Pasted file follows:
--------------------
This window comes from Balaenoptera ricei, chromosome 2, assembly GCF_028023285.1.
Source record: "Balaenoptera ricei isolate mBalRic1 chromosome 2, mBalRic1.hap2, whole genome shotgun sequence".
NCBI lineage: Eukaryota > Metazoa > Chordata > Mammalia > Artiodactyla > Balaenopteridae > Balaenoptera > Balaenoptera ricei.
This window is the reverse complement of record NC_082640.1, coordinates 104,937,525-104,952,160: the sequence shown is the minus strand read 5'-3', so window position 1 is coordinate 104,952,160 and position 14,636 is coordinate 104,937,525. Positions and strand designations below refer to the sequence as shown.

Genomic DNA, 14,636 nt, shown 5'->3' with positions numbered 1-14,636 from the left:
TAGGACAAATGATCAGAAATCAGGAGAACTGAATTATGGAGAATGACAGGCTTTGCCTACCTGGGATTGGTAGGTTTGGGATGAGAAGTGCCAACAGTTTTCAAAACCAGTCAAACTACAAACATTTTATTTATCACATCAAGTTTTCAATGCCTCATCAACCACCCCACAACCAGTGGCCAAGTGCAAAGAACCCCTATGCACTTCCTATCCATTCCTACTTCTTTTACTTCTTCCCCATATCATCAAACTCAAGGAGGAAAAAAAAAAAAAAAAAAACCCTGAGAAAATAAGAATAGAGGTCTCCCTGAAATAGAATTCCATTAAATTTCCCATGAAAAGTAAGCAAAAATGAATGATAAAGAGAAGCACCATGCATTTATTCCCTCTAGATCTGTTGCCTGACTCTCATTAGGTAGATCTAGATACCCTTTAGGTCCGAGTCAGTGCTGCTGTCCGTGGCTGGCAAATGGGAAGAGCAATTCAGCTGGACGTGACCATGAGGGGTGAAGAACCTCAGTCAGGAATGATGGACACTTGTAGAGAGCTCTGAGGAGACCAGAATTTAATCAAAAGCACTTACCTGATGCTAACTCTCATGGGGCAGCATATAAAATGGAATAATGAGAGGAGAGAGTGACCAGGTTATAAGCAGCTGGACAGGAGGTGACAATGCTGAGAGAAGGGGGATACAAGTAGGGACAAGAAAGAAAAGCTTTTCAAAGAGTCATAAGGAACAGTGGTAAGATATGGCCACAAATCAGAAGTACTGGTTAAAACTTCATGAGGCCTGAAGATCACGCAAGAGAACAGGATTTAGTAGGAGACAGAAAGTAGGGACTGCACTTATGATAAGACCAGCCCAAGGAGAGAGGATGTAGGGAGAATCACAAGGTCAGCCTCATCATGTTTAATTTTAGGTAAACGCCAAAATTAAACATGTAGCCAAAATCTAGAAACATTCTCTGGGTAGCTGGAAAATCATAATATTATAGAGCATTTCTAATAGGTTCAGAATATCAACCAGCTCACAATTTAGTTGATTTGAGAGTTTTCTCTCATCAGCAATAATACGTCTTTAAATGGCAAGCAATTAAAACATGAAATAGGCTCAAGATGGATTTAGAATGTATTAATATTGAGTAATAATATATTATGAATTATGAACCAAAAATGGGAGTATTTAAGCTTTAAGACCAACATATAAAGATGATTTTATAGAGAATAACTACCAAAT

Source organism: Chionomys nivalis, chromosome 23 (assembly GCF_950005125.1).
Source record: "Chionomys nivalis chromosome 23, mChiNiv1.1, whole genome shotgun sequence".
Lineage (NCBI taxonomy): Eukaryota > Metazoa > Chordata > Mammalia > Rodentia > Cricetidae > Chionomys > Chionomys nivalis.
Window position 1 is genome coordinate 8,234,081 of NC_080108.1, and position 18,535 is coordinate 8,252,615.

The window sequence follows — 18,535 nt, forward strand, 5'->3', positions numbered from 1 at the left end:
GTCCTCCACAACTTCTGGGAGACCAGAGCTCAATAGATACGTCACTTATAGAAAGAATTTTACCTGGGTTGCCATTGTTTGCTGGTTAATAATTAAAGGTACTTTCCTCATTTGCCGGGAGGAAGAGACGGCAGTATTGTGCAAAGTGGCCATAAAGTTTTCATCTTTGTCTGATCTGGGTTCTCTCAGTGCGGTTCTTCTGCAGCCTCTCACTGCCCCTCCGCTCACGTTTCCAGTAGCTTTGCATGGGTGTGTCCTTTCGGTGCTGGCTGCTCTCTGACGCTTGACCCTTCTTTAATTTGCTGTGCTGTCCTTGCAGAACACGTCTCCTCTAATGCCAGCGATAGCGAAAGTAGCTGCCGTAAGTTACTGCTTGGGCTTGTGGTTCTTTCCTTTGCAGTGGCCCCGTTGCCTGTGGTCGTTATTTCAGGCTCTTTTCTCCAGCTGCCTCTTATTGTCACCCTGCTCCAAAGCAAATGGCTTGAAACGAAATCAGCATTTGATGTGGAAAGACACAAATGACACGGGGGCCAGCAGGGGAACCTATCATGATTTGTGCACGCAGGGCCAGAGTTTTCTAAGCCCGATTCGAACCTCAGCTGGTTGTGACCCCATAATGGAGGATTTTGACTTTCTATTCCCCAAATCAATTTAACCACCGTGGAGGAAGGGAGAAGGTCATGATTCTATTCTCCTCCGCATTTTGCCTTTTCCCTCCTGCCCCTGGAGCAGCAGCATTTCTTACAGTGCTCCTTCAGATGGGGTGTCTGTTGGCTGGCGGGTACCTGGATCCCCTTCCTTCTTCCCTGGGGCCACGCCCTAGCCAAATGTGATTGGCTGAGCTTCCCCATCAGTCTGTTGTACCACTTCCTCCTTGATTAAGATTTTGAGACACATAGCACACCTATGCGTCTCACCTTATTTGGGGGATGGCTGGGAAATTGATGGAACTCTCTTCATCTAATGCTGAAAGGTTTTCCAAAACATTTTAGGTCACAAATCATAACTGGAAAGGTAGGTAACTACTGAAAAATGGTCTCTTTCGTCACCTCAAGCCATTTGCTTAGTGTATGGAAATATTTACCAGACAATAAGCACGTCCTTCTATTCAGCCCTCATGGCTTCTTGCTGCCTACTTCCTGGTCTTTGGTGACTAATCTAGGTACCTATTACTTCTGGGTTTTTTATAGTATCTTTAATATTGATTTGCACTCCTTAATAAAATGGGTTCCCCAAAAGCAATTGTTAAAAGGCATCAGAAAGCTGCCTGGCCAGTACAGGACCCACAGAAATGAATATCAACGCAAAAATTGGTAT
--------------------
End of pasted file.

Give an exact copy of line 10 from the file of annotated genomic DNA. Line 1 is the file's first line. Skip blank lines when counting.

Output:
Window position 1 is genome coordinate 8,234,081 of NC_080108.1, and position 18,535 is coordinate 8,252,615.